The Western Bluebird you see inside the Animal Room’s Small Bird Aviary is originally from Santa Barbara. It suffered a broken clavicle and is now unable to sustain flight.
The Western Bluebird is a common resident of open grasslands, ranches and agricultural areas throughout much of California. It is often seen sitting perched on barbed wire fences then sallying down to the ground to capture insect prey. Sallying is a term used by ornithologists to describe the bluebird’s hunting technique of flying out suddenly from a standing/perching position to capture prey. Bluebirds are prized by farmers and ranchers as a natural form of pest control.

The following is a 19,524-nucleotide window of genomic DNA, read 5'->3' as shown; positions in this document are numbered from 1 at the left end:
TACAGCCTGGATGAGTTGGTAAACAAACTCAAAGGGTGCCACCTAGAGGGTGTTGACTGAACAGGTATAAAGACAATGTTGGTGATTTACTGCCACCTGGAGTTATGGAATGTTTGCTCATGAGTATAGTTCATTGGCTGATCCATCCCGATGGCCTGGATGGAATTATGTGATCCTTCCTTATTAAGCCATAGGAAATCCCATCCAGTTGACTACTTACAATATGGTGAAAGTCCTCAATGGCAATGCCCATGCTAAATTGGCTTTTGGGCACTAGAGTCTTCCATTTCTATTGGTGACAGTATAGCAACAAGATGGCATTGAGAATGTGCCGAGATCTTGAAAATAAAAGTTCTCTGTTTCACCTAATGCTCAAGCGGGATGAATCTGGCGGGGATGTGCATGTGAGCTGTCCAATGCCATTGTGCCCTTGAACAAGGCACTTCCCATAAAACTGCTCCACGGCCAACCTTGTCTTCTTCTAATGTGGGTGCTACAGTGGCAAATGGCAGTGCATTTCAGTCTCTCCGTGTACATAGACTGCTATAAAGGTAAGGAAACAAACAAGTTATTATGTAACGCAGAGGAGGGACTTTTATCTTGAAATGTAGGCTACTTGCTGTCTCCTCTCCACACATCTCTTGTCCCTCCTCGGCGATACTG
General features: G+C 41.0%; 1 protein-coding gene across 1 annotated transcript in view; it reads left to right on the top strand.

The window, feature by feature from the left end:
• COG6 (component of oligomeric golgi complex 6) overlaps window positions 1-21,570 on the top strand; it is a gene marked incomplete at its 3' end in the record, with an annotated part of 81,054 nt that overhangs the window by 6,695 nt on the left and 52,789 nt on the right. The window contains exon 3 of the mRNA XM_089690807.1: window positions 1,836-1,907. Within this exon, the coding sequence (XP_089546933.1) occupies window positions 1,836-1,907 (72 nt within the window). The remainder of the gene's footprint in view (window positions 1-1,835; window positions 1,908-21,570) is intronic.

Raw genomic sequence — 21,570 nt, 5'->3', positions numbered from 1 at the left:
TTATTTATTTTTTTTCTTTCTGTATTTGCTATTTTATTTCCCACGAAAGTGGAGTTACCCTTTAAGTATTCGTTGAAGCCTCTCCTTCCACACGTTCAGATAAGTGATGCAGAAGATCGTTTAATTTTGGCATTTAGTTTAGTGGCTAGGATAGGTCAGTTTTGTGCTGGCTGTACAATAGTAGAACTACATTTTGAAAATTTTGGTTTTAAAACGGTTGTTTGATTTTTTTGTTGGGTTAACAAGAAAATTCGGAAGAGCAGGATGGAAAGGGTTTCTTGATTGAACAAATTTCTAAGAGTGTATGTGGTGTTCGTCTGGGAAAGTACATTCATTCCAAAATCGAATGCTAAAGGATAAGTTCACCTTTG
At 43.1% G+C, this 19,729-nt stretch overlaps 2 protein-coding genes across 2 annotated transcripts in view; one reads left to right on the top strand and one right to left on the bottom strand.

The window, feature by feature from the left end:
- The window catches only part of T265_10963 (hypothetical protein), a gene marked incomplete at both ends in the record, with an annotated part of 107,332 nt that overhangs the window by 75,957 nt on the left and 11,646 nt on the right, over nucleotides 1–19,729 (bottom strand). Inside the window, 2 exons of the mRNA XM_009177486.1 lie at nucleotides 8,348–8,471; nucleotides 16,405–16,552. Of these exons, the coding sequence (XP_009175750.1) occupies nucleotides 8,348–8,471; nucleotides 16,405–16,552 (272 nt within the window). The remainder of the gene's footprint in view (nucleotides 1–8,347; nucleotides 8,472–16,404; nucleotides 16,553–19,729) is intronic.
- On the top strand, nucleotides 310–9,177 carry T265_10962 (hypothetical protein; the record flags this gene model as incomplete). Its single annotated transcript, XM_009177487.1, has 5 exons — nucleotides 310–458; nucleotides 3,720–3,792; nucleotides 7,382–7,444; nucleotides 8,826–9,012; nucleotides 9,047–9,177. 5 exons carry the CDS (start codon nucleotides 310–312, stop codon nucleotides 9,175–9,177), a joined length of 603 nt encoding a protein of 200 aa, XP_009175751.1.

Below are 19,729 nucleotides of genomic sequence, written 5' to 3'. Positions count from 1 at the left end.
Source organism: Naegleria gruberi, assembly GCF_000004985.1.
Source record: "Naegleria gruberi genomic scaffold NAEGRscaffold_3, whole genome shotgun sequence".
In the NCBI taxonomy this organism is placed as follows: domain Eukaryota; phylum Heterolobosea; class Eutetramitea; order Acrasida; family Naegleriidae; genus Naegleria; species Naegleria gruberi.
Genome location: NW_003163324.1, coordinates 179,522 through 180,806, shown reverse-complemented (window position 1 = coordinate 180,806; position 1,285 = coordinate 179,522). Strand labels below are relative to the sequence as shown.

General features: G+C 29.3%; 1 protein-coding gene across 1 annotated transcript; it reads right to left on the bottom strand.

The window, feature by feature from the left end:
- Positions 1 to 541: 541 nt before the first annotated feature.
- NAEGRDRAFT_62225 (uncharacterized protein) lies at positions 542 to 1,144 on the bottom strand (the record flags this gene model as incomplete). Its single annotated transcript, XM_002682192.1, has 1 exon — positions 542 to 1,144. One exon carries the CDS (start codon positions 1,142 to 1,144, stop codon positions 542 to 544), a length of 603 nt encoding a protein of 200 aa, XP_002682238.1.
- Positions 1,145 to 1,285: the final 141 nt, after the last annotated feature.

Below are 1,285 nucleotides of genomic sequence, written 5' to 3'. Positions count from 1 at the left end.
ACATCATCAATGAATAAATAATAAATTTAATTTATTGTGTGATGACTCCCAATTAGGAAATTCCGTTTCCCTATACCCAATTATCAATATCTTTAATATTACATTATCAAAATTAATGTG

Western Bluebird populations have suffered declines in many areas from competition for nesting cavities with introduced European Starlings and House Sparrows and possibly due to insecticide. Efforts to bring them back include installation of nesting boxes.
Western Bluebirds disappeared from San Francisco as a nesting species in the mid 1930s. In 2004, the first San Francisco bluebird nest in almost 70 years was discovered in a tree cavity in the Presidio. Since then, they have increased in numbers and it is believed that as many as a dozen pairs in the Presidio and Lincoln Park call the City their home.